This morning, I heard a commercial on the radio which left me with a bad taste in my mouth. I don’t want to quote the exact commercial, but you’ve heard the type. I’ve created a semi-fictional ad based on the one I heard below:

<alarm sound>How do you stop cyber threats <second, more urgent alarm sound in addition> when they’re constantly evolving? <third, even more urgent alarm>  Our organization stops threats by <alarms cease, replaced by typing sounds> integrating solutions, building partnerships with business, academia, and government, as well as preparing the cyber professionals of the future.

OK, so what have we learned from this 30-second radio clip? Not much. It seems that in order to stay ahead of evolving threats, you buy stuff, have meetings, and teach people.

The use of the word cyber is scary to a whole bunch of people. Why is it scary? Many people in this area, especially in military and government, have spent their careers facing threats which are direct – such as menacing-looking characters holding guns or knives, or fascist dictators. In contrast, indirect threats are harder to deal with. Indirect threats are unexpected, out of the ordinary, and don’t fit any particular mold. A lot has been made in the last 240 years or so about the British army’s redcoats, and how they could be so easily identified as the enemy soldiers. Part of why the American revolutionaries were successful was their guerrilla tactics and their non-uniformity. The revolutionaries were an indirect threat; they didn’t appear as a line of people wearing uniforms. They popped out from behind trees and took a couple potshots at you, and then ran away.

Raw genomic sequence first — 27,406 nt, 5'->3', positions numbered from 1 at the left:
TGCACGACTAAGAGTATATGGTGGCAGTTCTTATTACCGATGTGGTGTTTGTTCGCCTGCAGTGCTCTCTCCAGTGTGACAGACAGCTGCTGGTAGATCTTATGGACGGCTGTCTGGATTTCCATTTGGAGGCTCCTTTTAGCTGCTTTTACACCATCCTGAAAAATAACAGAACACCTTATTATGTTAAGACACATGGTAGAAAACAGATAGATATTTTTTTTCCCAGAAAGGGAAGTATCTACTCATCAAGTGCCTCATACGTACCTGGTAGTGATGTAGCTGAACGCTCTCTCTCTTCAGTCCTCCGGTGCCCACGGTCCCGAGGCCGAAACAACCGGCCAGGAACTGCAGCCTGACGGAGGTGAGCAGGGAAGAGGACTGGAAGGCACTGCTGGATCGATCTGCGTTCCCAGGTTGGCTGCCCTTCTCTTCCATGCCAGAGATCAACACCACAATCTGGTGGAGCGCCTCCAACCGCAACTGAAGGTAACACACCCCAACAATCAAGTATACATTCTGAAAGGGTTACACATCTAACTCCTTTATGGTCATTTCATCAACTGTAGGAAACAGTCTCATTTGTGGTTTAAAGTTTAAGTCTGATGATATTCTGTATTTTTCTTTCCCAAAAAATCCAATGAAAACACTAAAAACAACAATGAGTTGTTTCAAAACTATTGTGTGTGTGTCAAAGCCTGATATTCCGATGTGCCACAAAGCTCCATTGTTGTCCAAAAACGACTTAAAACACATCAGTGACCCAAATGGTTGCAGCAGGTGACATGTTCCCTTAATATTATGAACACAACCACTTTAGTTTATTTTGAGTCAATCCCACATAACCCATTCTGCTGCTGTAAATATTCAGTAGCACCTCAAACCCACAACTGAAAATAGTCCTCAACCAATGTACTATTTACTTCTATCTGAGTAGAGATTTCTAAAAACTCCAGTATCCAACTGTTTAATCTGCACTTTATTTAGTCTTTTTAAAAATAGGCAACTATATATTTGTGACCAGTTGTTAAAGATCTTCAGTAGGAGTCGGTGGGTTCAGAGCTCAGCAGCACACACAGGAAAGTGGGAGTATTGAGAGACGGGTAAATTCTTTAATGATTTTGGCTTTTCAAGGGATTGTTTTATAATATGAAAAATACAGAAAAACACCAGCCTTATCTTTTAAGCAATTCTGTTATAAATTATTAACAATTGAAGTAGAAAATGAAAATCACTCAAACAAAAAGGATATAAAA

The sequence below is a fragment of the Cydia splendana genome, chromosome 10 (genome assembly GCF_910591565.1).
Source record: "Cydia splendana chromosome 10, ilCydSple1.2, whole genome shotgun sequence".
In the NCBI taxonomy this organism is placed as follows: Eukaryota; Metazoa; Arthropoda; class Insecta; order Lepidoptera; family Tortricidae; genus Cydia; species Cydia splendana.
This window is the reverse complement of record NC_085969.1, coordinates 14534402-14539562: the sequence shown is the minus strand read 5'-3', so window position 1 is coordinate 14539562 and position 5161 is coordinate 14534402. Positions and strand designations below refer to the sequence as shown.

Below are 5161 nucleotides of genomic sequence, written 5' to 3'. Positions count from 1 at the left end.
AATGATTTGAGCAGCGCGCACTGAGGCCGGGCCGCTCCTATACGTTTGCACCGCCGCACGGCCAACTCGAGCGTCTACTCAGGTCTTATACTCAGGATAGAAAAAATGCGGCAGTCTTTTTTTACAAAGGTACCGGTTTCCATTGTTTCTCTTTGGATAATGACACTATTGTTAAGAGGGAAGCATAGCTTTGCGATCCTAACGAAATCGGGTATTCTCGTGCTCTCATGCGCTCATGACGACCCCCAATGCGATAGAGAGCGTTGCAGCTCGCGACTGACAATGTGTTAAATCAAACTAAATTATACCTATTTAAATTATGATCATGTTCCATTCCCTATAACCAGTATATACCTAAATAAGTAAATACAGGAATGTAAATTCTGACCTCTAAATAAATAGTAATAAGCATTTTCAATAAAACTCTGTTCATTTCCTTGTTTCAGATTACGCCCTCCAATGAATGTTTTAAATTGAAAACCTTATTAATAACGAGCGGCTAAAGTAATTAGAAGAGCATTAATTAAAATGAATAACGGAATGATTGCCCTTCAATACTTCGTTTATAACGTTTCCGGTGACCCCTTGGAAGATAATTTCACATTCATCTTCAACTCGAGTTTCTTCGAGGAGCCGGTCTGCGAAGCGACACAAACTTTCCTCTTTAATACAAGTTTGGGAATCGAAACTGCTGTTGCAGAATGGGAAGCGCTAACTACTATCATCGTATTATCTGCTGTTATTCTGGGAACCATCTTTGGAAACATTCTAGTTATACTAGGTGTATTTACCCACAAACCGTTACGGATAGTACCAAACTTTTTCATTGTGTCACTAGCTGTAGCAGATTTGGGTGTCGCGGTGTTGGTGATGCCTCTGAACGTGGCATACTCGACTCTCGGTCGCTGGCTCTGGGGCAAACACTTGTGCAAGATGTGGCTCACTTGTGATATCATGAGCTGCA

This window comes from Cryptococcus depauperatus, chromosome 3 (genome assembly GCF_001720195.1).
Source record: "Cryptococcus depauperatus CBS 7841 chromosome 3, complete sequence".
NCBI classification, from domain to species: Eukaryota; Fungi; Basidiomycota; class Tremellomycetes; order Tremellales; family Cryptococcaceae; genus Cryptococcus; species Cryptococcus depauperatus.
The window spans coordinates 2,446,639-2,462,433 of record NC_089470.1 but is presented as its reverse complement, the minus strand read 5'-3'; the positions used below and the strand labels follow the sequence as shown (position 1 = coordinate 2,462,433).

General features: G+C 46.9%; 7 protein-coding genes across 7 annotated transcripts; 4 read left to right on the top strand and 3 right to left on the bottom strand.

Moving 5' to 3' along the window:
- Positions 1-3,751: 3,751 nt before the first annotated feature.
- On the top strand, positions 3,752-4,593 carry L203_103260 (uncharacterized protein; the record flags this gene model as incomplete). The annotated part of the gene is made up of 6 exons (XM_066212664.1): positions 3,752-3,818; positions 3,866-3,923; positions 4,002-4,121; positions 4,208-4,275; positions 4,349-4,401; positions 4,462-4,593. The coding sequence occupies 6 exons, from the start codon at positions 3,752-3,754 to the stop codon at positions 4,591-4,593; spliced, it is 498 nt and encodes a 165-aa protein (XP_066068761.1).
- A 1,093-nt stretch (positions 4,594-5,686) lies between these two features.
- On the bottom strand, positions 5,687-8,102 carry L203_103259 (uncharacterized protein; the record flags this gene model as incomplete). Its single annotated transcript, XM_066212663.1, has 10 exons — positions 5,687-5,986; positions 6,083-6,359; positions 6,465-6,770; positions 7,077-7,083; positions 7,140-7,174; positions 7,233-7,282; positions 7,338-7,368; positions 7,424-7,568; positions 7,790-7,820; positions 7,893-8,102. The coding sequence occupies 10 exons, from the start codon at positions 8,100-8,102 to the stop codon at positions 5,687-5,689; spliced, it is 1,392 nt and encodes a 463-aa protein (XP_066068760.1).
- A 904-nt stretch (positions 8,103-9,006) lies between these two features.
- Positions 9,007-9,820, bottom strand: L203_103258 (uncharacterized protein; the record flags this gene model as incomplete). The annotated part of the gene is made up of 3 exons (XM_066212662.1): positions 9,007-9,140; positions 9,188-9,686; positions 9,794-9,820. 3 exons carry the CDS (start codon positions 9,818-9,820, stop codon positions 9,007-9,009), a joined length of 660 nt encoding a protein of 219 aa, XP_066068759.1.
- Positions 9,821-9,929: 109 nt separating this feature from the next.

So it is with cyber. Cyber isn’t even a word, really. It’s a prefix that means “internet-related”. It is often associated with computer, network, and internet-based threats. Cyber is a word for the guerrilla war that is going on with every computer and every network these days. Just by looking at something (a computer program, a USB keyboard, an operating system) you can’t tell that it is a threat — it’s not holding a gun or a knife. And yet, everything might be dangerous.

Throwing the word cyber out there scares people because they feel like they’ve been drug into the guerrilla war. They don’t know what is safe and what isn’t. So they’re willing to cling to anything that sounds trustworthy. Like this commercial.

I’m not sure how buying stuff, holding meetings, and teaching people will turn off those pesky alarms. I’m not sure how it will help me stay ahead of evolving threats. It does sound like a trustworthy company offering me a professional service, so I should send them a check on faith that they will protect me, right?

I think the over-use of the word (or prefix) cyber causes a large amount of the disconnect between people’s actions and intentions. It creates a feeling of fear, which companies try to prey upon in order to market their services and products.

Organizations shouldn’t need to stoop to scare tactics to sell things – they should provide value which is self-evident.

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